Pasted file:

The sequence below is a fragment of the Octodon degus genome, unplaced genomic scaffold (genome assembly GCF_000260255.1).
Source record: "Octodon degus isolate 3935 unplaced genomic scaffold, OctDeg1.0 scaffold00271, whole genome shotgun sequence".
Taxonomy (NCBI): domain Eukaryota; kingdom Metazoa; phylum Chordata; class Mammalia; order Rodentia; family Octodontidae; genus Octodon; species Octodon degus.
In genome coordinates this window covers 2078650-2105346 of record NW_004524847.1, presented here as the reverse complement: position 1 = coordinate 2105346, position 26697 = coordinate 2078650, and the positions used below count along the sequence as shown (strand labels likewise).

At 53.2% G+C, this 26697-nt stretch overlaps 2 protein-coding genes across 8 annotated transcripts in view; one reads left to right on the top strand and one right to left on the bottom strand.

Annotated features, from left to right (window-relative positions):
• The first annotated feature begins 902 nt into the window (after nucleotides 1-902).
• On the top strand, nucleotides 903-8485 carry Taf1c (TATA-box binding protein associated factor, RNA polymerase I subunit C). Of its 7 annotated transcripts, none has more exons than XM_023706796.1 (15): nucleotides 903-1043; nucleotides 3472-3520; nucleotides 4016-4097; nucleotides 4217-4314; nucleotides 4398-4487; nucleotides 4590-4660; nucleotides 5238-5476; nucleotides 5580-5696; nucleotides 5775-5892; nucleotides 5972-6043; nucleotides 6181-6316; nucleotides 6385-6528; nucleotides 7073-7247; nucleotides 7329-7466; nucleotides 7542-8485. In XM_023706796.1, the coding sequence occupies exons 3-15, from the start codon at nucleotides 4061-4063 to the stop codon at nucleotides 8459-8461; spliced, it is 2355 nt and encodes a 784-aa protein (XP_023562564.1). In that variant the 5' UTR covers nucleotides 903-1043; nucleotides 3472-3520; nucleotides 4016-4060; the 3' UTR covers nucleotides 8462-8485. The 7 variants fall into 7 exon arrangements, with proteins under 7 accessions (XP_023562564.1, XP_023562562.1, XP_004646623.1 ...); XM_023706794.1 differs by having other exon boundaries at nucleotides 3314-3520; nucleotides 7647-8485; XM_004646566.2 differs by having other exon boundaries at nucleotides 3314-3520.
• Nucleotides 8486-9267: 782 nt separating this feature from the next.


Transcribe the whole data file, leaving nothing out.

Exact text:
The sequence below is a fragment of the Octodon degus genome, unplaced genomic scaffold (genome assembly GCF_000260255.1).
Source record: "Octodon degus isolate 3935 unplaced genomic scaffold, OctDeg1.0 scaffold00271, whole genome shotgun sequence".
Taxonomy (NCBI): domain Eukaryota; kingdom Metazoa; phylum Chordata; class Mammalia; order Rodentia; family Octodontidae; genus Octodon; species Octodon degus.
In genome coordinates this window covers 2078650-2105346 of record NW_004524847.1, presented here as the reverse complement: position 1 = coordinate 2105346, position 26697 = coordinate 2078650, and the positions used below count along the sequence as shown (strand labels likewise).

At 53.2% G+C, this 26697-nt stretch overlaps 2 protein-coding genes across 8 annotated transcripts in view; one reads left to right on the top strand and one right to left on the bottom strand.

Annotated features, from left to right (window-relative positions):
• The first annotated feature begins 902 nt into the window (after nucleotides 1-902).
• On the top strand, nucleotides 903-8485 carry Taf1c (TATA-box binding protein associated factor, RNA polymerase I subunit C). Of its 7 annotated transcripts, none has more exons than XM_023706796.1 (15): nucleotides 903-1043; nucleotides 3472-3520; nucleotides 4016-4097; nucleotides 4217-4314; nucleotides 4398-4487; nucleotides 4590-4660; nucleotides 5238-5476; nucleotides 5580-5696; nucleotides 5775-5892; nucleotides 5972-6043; nucleotides 6181-6316; nucleotides 6385-6528; nucleotides 7073-7247; nucleotides 7329-7466; nucleotides 7542-8485. In XM_023706796.1, the coding sequence occupies exons 3-15, from the start codon at nucleotides 4061-4063 to the stop codon at nucleotides 8459-8461; spliced, it is 2355 nt and encodes a 784-aa protein (XP_023562564.1). In that variant the 5' UTR covers nucleotides 903-1043; nucleotides 3472-3520; nucleotides 4016-4060; the 3' UTR covers nucleotides 8462-8485. The 7 variants fall into 7 exon arrangements, with proteins under 7 accessions (XP_023562564.1, XP_023562562.1, XP_004646623.1 ...); XM_023706794.1 differs by having other exon boundaries at nucleotides 3314-3520; nucleotides 7647-8485; XM_004646566.2 differs by having other exon boundaries at nucleotides 3314-3520.
• Nucleotides 8486-9267: 782 nt separating this feature from the next.